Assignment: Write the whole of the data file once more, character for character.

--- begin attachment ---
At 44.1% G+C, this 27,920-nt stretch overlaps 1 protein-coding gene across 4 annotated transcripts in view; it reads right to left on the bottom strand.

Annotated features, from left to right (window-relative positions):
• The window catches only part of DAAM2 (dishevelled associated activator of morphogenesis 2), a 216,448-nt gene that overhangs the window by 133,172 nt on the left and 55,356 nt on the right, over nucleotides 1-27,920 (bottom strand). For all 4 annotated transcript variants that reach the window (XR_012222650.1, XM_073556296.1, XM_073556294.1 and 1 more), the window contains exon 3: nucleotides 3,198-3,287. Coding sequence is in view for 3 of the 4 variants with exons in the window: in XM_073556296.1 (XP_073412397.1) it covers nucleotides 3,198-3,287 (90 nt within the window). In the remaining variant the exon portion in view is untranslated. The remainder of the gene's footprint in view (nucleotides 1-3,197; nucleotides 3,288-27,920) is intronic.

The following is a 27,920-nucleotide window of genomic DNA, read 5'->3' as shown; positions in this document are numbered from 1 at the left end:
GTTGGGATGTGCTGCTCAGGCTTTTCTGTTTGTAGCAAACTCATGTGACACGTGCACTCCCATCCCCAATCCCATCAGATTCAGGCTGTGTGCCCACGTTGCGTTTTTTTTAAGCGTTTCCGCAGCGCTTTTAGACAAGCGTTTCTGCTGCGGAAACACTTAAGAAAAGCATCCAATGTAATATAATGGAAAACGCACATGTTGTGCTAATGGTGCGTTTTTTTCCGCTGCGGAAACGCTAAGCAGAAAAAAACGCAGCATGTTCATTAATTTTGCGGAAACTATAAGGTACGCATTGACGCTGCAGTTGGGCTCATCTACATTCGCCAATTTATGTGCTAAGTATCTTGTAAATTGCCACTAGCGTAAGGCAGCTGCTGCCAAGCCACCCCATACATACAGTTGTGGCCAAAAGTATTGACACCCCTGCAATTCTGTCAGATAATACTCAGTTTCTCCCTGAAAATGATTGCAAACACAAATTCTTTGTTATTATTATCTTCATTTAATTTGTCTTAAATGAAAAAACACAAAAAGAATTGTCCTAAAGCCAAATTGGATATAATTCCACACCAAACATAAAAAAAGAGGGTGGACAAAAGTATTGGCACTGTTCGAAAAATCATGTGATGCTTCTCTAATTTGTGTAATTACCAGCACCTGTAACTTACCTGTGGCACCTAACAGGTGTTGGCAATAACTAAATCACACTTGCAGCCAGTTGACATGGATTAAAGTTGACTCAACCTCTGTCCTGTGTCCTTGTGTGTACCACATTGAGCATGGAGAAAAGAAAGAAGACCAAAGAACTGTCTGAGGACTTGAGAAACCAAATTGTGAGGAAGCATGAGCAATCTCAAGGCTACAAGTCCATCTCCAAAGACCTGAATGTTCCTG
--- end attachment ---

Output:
At 44.1% G+C, this 27,920-nt stretch overlaps 1 protein-coding gene across 4 annotated transcripts in view; it reads right to left on the bottom strand.

Annotated features, from left to right (window-relative positions):
• The window catches only part of DAAM2 (dishevelled associated activator of morphogenesis 2), a 216,448-nt gene that overhangs the window by 133,172 nt on the left and 55,356 nt on the right, over nucleotides 1-27,920 (bottom strand). For all 4 annotated transcript variants that reach the window (XR_012222650.1, XM_073556296.1, XM_073556294.1 and 1 more), the window contains exon 3: nucleotides 3,198-3,287. Coding sequence is in view for 3 of the 4 variants with exons in the window: in XM_073556296.1 (XP_073412397.1) it covers nucleotides 3,198-3,287 (90 nt within the window). In the remaining variant the exon portion in view is untranslated. The remainder of the gene's footprint in view (nucleotides 1-3,197; nucleotides 3,288-27,920) is intronic.

The following is a 27,920-nucleotide window of genomic DNA, read 5'->3' as shown; positions in this document are numbered from 1 at the left end:
GTTGGGATGTGCTGCTCAGGCTTTTCTGTTTGTAGCAAACTCATGTGACACGTGCACTCCCATCCCCAATCCCATCAGATTCAGGCTGTGTGCCCACGTTGCGTTTTTTTTAAGCGTTTCCGCAGCGCTTTTAGACAAGCGTTTCTGCTGCGGAAACACTTAAGAAAAGCATCCAATGTAATATAATGGAAAACGCACATGTTGTGCTAATGGTGCGTTTTTTTCCGCTGCGGAAACGCTAAGCAGAAAAAAACGCAGCATGTTCATTAATTTTGCGGAAACTATAAGGTACGCATTGACGCTGCAGTTGGGCTCATCTACATTCGCCAATTTATGTGCTAAGTATCTTGTAAATTGCCACTAGCGTAAGGCAGCTGCTGCCAAGCCACCCCATACATACAGTTGTGGCCAAAAGTATTGACACCCCTGCAATTCTGTCAGATAATACTCAGTTTCTCCCTGAAAATGATTGCAAACACAAATTCTTTGTTATTATTATCTTCATTTAATTTGTCTTAAATGAAAAAACACAAAAAGAATTGTCCTAAAGCCAAATTGGATATAATTCCACACCAAACATAAAAAAAGAGGGTGGACAAAAGTATTGGCACTGTTCGAAAAATCATGTGATGCTTCTCTAATTTGTGTAATTACCAGCACCTGTAACTTACCTGTGGCACCTAACAGGTGTTGGCAATAACTAAATCACACTTGCAGCCAGTTGACATGGATTAAAGTTGACTCAACCTCTGTCCTGTGTCCTTGTGTGTACCACATTGAGCATGGAGAAAAGAAAGAAGACCAAAGAACTGTCTGAGGACTTGAGAAACCAAATTGTGAGGAAGCATGAGCAATCTCAAGGCTACAAGTCCATCTCCAAAGACCTGAATGTTCCTG